I’ve never been much of a gambler. That’s because I’m perennially unlucky… and hate losing money.
Mind you, you need to be fantastically lucky to win the National Lottery, given that your chances of hitting the jackpot are a mind-boggling one in 45m. You might like those odds, I don’t.
There’s a very different way of throwing money away, and that’s by leaving it in a cash ISA paying an interest rate of around 1% or so. Cash ISA devotees have missed out on more than £40,000 in potential returns since the tax-free savings accounts were first launched 20 years ago, new research from Scottish Friendly reveals. If they had maxed out their annual ISA allowance every year since 1999 they would be sitting on an average of £153,191 now.
Shares win again!
However, if they had opted to invest their money in the FTSE All-Share index through a Stocks and Shares ISA with average annual charges of 1.4% would have accrued a total of £194,665 – some £41,474 more.
Some investors may feel nervous about today’s stock market, given recent volatility. Provided they’re investing for at least five or 10 years, and preferably longer, they shouldn’t. Over longer periods, short-term volatility doesn’t really matter much. You simply ride it out and take the opportunity to pick up cheap stock on the dips.
2019 could be a far better year for shares than people think. In fact, the FTSE 100 is currently forecast to generate an all-time high pre-tax profit of £223bn in 2019. This is a rise of 13% on 2018 and thrashes the previous peak of £202bn, hit eight years ago in 2011, when oil and mining stocks listed on the index were flying.
The analysis comes from online trading platform AJ Bell and investment director Russ Mould says the index is doing a good job of confounding the Cassandras, naysayers and pessimists with a capital gain of nearly 8% in 2019 to date. That’s despite ongoing uncertainty over global tariff and trade policies, Brexit and global economic growth.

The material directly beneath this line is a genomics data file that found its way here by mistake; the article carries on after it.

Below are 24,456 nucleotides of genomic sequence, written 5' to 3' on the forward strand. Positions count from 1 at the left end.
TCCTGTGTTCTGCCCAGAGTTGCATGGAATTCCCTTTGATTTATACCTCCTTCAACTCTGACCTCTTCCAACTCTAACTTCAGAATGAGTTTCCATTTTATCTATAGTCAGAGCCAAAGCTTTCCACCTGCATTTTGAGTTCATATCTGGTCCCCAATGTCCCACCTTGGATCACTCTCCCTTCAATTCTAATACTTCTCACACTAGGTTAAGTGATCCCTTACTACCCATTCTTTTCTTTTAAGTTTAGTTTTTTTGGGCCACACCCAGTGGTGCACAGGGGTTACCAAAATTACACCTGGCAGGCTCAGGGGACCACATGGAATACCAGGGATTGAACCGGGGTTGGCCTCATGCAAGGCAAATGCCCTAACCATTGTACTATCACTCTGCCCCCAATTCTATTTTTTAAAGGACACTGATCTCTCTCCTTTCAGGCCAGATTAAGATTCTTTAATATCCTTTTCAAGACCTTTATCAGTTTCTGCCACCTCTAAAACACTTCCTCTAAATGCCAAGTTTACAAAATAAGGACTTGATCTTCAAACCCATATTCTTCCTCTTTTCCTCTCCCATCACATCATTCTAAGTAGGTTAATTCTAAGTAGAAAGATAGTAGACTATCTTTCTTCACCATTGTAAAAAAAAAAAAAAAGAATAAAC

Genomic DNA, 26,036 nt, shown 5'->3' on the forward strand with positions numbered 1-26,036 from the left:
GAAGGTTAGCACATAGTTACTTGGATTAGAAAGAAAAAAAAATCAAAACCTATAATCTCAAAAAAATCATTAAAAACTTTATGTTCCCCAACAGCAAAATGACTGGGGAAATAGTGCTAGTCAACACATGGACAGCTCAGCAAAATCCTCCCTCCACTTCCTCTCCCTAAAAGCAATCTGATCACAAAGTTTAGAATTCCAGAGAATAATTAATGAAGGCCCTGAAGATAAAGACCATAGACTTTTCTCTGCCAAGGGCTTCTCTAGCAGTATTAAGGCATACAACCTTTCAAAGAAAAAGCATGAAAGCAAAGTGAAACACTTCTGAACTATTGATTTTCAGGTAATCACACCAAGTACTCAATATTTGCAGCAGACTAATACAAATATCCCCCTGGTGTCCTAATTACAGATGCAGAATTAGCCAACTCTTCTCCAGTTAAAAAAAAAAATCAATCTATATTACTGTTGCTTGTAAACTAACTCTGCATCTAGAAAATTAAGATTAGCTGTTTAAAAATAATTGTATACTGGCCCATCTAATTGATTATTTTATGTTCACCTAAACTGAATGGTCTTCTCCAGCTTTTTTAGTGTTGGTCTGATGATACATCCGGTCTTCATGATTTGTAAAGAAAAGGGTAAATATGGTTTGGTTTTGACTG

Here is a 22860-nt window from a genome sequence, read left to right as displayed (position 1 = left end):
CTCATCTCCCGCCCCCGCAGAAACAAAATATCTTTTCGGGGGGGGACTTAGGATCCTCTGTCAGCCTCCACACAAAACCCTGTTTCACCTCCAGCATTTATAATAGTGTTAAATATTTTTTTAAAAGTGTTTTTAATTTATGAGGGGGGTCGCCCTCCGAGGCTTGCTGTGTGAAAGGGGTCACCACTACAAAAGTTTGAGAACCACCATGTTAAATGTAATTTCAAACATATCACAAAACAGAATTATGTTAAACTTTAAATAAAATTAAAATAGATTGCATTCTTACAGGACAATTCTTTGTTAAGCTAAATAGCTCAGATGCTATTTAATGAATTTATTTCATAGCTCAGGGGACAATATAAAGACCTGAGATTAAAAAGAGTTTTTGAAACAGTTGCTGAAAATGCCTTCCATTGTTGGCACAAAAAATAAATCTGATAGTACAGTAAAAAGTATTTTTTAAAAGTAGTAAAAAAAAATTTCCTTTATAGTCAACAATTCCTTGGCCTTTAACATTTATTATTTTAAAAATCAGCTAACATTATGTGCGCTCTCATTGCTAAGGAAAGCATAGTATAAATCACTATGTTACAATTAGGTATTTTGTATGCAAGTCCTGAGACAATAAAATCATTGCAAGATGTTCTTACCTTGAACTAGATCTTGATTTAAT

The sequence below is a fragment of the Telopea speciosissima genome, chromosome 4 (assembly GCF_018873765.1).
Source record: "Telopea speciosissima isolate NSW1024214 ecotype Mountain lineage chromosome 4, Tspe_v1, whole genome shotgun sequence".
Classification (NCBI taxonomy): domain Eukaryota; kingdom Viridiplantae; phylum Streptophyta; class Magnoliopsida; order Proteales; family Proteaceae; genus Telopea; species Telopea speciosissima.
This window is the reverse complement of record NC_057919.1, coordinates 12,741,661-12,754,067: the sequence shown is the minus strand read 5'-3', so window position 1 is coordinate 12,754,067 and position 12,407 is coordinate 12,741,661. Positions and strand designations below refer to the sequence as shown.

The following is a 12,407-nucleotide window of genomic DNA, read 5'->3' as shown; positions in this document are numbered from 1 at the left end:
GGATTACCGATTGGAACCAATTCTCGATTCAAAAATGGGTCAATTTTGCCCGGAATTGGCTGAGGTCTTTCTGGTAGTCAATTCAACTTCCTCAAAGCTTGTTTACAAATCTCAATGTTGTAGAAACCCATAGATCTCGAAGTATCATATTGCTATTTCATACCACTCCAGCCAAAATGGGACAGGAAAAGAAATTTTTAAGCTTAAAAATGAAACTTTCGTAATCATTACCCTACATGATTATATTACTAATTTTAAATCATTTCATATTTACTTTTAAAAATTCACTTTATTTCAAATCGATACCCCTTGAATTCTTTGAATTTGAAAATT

The FTSE 100 still looks cheap, with a forward price/earnings ratio of 12.5 times, comfortably below the 15 usually seen as fair value. This suggests a lot of bad news is already being priced in to share values, which have largely underperformed since the June 2016 referendum. Mould says: “UK equities look unloved and may therefore be undervalued.”
There are currently 25 FTSE 100 members trading on less than 10 times forward earnings, which suggests there are serious bargains to be had. Here are two cheap stocks you might like to consider. And here are three more, one of which trades at a rock bottom valuation of just 5.8 times earnings.
The FTSE 100 also offers a prospective dividend yield of 4.7%, three times the return on the very best cash Isa. If you reinvest those dividends for growth, you will be able to pick up more stock and turbocharge your ultimate returns.
You could still flutter away a few pounds on the National Lottery, for the fun of it, but most of your long-term savings should go into stocks and shares.
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Harvey Jones has holds the iShares FTSE 100 and HSBC FTSE 100 Index but has no position in any other shares mentioned. The Motley Fool UK has no position in any of the shares mentioned. Views expressed on the companies mentioned in this article are those of the writer and therefore may differ from the official recommendations we make in our subscription services such as Share Advisor, Hidden Winners and Pro. Here at The Motley Fool we believe that considering a diverse range of insights makes us better investors.